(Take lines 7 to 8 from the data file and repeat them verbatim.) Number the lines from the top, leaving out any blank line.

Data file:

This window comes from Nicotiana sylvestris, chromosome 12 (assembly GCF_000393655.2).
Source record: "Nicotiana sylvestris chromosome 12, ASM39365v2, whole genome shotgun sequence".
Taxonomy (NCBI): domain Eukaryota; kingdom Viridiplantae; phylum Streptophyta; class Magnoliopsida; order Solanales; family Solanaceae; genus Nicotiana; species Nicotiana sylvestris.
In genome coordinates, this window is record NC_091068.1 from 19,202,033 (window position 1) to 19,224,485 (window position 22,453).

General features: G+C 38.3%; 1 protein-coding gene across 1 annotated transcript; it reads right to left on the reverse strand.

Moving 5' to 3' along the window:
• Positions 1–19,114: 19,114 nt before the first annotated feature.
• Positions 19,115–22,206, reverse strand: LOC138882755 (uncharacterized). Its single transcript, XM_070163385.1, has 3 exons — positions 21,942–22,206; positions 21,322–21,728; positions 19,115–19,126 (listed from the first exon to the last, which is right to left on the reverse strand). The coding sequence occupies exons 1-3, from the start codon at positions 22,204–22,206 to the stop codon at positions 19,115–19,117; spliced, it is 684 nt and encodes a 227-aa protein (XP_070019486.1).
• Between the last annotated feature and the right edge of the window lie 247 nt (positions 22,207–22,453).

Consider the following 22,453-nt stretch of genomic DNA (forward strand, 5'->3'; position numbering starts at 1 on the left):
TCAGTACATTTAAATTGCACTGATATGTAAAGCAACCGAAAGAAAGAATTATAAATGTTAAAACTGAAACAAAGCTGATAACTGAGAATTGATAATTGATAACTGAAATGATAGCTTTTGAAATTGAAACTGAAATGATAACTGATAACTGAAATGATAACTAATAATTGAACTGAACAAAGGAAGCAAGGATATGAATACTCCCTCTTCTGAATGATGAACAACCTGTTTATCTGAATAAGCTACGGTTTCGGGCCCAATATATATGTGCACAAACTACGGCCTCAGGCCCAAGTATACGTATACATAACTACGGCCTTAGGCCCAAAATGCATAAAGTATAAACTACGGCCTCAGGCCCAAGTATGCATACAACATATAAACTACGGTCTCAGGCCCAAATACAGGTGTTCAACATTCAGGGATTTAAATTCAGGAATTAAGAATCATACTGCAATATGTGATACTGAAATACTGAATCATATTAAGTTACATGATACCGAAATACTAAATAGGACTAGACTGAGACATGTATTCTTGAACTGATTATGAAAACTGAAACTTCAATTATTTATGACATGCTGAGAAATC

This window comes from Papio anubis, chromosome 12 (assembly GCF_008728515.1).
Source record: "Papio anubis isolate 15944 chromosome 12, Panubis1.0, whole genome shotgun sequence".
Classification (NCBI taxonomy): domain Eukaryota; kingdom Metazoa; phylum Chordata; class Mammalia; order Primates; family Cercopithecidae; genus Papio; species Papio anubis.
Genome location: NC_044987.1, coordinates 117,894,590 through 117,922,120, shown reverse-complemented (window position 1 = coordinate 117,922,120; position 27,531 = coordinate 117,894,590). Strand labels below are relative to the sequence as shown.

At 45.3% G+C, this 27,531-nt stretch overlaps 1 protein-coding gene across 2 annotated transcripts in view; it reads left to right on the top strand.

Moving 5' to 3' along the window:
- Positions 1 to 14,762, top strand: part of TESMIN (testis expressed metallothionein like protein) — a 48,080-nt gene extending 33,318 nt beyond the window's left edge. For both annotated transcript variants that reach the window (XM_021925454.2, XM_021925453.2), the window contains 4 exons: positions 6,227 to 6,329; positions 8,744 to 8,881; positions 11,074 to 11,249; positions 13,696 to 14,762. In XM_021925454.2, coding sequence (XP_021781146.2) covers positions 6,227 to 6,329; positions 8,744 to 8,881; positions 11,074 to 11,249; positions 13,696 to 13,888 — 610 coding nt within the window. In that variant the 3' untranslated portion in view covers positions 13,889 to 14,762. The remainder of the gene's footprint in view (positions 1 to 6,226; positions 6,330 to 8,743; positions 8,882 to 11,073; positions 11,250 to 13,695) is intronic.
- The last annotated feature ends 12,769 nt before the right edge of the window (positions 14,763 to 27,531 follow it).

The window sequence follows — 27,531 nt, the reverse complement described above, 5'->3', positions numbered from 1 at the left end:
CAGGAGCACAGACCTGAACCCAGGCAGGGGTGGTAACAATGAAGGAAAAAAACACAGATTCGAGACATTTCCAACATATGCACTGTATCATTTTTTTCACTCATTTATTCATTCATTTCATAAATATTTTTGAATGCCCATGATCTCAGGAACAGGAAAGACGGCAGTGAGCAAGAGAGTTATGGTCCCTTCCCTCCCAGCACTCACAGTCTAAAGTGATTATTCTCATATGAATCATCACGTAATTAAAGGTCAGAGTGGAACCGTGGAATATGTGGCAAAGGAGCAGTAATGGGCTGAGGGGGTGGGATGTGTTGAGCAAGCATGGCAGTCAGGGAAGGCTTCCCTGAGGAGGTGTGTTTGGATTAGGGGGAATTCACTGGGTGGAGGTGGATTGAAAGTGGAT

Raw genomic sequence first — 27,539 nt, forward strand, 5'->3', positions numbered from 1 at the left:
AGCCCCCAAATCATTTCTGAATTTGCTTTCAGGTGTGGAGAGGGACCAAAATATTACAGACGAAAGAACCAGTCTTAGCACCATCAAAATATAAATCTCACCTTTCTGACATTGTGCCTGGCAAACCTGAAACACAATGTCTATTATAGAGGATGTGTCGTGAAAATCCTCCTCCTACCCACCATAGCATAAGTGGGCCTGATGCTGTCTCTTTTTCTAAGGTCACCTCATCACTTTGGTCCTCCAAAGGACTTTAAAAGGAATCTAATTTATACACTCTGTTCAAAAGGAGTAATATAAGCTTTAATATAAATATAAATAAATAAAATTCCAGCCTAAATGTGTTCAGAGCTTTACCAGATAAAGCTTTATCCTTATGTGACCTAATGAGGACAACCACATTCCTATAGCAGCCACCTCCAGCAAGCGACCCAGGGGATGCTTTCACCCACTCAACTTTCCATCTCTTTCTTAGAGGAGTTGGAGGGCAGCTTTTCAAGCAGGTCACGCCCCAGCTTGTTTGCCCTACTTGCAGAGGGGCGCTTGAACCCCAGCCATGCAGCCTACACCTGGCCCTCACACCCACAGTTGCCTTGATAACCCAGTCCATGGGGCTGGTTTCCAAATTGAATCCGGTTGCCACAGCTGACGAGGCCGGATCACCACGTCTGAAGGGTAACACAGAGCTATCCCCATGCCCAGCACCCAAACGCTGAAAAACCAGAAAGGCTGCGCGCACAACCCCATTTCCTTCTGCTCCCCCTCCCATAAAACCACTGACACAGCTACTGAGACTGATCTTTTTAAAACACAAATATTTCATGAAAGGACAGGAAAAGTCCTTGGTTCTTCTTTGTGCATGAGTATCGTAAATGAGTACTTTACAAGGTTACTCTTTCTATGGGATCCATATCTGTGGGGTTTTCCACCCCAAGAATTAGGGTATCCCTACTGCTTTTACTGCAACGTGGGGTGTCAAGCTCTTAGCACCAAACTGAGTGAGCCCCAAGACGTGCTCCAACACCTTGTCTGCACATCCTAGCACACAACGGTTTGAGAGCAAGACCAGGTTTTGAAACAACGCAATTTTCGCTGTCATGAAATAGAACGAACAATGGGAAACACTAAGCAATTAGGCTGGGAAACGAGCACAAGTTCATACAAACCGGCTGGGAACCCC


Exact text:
• Positions 1–19,114: 19,114 nt before the first annotated feature.
• Positions 19,115–22,206, reverse strand: LOC138882755 (uncharacterized). Its single transcript, XM_070163385.1, has 3 exons — positions 21,942–22,206; positions 21,322–21,728; positions 19,115–19,126 (listed from the first exon to the last, which is right to left on the reverse strand). The coding sequence occupies exons 1-3, from the start codon at positions 22,204–22,206 to the stop codon at positions 19,115–19,117; spliced, it is 684 nt and encodes a 227-aa protein (XP_070019486.1).